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DEFAULTS AND BLOCK STRUCTURE IN THE MAD/I LANGUAGE

IP.com Disclosure Number: IPCOM000128397D
Original Publication Date: 1970-Jul-01
Included in the Prior Art Database: 2005-Sep-15
Document File: 12 page(s) / 42K

Publishing Venue

Software Patent Institute

Related People

Springer, Allen: AUTHOR [+3]

Abstract

This paper describes the default and block structure mechanisms of MAD/I, a PL/I-like language, and the interaction of these mechanisms with the three types of MAD/I declarations: explicit declarations, default declarations, and conditional declarations. MAD/I allows the programmer extraordinary control over the default assignment of data types to variables, and also allows the programmer more than usual control over the scope of variable names in block structure. The interaction of these two facilities can make the handling of declaration information a difficult problem. This paper outlines an algorithm in which this information is processed "on the fly" in the first pass of the compiler over the source program, and then the symbol table is processed to assign defaults and allocate storage. A simple second pass over a transformed version of the source text resolves the scope and interpretation of variable names.

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THIS DOCUMENT IS AN APPROXIMATE REPRESENTATION OF THE ORIGINAL.

DEFAULTS AND BLOCK STRUCTURE IN THE MAD/I LANGUAGE

THE UNIVERSITY OF MICHIGAN Memorandum 31 Allen Springer

CONCOMP: Research in Conversational Use of Computers ORA Project 07449 F.H. Westervelt, Director Supported by: DEPARTMENT OF DEFENSE ADVANCED RESEARCH PROJECTS AGENCY WASHINGTON, D.C.

CONTRACT NO. DA-49-083 OSA-3050 ARPA ORDER NO. 716 administered through: OFFICE OF RESEARCH ADMINISTRATION ANN ARBOR July

ACKNOWLEDGEMENTS

The author would like to acknowledge the support of the CONCOMP Project; IBM, who sent the author on an IBM Resident Study Program; and especially his co-workers on the MAD/I compiler, Bruce Bolas, Ronald Srodawa, Charles Engle, David Mills, Fred Swartz; and the MAD/I coordinators, Profs. Bernard Galler and Bruce Arden.

TABLE OF CONTENTS

ACKNOWLEDGMENTS.....iii
1. Introduction.....l
2. Defaults in MAD/I.....3
3. Block Structure in MAD/I.....6
4. The Organization of the Compiler.....13
5. The Block Structure Algorithm.....17
6. Conditional Declaration Handling in MAD/I.....25
7. Some Implementation Details.....27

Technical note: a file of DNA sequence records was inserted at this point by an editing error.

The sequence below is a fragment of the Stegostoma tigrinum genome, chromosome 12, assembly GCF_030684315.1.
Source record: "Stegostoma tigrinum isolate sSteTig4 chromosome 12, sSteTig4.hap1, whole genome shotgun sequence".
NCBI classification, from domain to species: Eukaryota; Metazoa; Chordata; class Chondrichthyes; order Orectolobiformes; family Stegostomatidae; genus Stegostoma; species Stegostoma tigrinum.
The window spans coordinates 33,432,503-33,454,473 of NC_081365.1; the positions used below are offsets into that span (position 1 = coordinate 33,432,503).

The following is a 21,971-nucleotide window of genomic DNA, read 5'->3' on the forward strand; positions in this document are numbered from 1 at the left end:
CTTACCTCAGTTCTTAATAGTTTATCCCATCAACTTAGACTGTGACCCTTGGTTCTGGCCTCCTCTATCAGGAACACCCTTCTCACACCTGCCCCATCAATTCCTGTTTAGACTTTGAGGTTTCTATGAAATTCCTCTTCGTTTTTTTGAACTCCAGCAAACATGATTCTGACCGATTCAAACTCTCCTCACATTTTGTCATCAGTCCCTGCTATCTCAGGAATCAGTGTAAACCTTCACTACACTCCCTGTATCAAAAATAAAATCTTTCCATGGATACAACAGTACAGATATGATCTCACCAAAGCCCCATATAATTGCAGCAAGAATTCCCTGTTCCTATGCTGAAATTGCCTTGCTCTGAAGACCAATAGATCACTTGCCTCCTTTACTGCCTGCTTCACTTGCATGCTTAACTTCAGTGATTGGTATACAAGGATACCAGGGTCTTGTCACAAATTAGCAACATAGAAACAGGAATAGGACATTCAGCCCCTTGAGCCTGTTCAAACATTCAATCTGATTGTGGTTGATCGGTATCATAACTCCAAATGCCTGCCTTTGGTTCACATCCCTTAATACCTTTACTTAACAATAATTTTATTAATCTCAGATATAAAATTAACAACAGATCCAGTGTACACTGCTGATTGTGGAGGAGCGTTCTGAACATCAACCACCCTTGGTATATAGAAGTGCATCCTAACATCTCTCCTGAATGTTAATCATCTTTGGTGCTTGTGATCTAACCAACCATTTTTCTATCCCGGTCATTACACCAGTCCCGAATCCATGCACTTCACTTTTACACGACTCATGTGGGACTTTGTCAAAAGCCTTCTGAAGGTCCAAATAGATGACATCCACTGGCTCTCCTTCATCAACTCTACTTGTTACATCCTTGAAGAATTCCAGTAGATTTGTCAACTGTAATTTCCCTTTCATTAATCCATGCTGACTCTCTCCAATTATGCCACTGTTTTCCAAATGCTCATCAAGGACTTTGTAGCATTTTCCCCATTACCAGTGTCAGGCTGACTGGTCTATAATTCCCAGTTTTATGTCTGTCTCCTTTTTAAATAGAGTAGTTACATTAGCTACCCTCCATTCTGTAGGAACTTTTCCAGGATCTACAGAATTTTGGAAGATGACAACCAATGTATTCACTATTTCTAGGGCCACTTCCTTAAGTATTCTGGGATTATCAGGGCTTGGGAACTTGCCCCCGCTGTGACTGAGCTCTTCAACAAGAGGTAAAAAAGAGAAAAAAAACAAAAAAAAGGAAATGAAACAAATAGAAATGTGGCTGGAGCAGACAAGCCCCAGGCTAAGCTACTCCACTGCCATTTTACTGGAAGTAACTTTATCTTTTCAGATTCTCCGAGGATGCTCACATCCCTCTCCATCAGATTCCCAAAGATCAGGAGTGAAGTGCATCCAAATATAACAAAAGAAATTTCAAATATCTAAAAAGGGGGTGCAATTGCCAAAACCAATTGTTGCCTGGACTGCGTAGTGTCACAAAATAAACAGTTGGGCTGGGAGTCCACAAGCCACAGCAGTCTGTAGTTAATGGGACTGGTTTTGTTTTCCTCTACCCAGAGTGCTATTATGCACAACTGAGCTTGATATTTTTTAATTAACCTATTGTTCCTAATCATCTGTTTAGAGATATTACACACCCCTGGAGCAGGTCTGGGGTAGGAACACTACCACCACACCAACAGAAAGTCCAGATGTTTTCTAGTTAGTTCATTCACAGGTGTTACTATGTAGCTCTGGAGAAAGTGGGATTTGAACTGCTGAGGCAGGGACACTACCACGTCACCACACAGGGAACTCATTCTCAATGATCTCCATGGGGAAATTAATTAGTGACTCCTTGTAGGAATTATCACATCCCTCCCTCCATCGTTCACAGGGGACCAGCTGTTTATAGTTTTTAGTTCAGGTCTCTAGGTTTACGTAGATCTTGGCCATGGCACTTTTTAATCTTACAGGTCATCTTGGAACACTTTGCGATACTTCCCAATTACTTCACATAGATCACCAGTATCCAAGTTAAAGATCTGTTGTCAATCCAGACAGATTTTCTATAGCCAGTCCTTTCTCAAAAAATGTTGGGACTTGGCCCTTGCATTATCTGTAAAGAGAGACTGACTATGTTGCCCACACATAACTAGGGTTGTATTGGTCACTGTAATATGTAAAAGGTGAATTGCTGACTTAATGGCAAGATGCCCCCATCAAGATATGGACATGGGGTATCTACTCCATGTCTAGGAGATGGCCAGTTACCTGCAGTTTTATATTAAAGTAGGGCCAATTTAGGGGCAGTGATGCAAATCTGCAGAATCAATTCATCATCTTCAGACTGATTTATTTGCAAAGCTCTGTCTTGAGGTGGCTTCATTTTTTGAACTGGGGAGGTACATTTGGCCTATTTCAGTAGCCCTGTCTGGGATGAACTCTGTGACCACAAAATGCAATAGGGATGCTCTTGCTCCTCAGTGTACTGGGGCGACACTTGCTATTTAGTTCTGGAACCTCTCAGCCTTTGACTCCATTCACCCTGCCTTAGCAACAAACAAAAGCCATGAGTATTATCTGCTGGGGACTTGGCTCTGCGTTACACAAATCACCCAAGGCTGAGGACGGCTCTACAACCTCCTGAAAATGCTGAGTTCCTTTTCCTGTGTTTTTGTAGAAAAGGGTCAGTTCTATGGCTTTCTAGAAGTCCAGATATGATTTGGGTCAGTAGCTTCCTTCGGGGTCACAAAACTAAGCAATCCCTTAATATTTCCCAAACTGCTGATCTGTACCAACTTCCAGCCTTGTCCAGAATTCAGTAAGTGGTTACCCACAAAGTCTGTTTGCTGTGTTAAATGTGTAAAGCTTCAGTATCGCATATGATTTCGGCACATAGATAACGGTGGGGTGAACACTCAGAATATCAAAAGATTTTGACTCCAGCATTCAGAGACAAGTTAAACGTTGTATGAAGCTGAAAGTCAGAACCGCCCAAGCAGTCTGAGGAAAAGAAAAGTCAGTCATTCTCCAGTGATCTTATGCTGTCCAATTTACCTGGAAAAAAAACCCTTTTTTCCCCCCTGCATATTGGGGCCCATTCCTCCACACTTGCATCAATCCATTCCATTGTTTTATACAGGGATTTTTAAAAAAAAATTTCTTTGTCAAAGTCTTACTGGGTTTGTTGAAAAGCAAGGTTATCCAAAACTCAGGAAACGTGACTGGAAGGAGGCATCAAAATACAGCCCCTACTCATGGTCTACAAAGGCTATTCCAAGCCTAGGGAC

8. Conclusion.....32

[ chapter ] 1. INTRODUCTION

This paper describes the default and block structure mechanisms of MAD/I, a PL/I-like language, and the interaction of these mechanisms with the three types of MAD/I declarations: explicit declarations, default declarations, and conditional declarations. MAD/I allows the programmer extraordinary control over the default assignment of data types to variables, and also allows the programmer more than usual control over the scope of variable names in block

University of Michigan Page 1 Jul 01, 1970

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DEFAULTS AND BLOCK STRUCTURE IN THE MAD/I LANGUAGE

structure. The interaction of these two facilities can make the handling of declaration information a difficult problem. This paper outlines an algorithm in which this information is processed "on the fly" in the first pass of the compiler over the source program, and then the symbol table is processed to assign defaults and allocate storage. A simple second pass over a transformed version of the source text resolves the scope and interpretation of variable names.

MAD/I is a computer language under development at the University of Michigan Computing Center, sponsored by the CONCOMP Project. It can be thought of as a remote descendant of 7090 MAD and ALGOL 60, with PL/I being a not-too distant relative. However, MAD/I and its compiler have some unusual features that aid language modification and extendibility, although these features are beyond the scope of this paper. Except for block structure scope facilities and the default setting facilities, then, MAD/I may be regarded as simply another representative of the class of procedural languages which includes ALGOL 60 and PL/I.

Briefly, MAD/I has blocks, as in PL/I and ALGOL 60. Like PL/I (but unlike ALGOL 60), declarations may occur anywhere within a block, and are not required for all...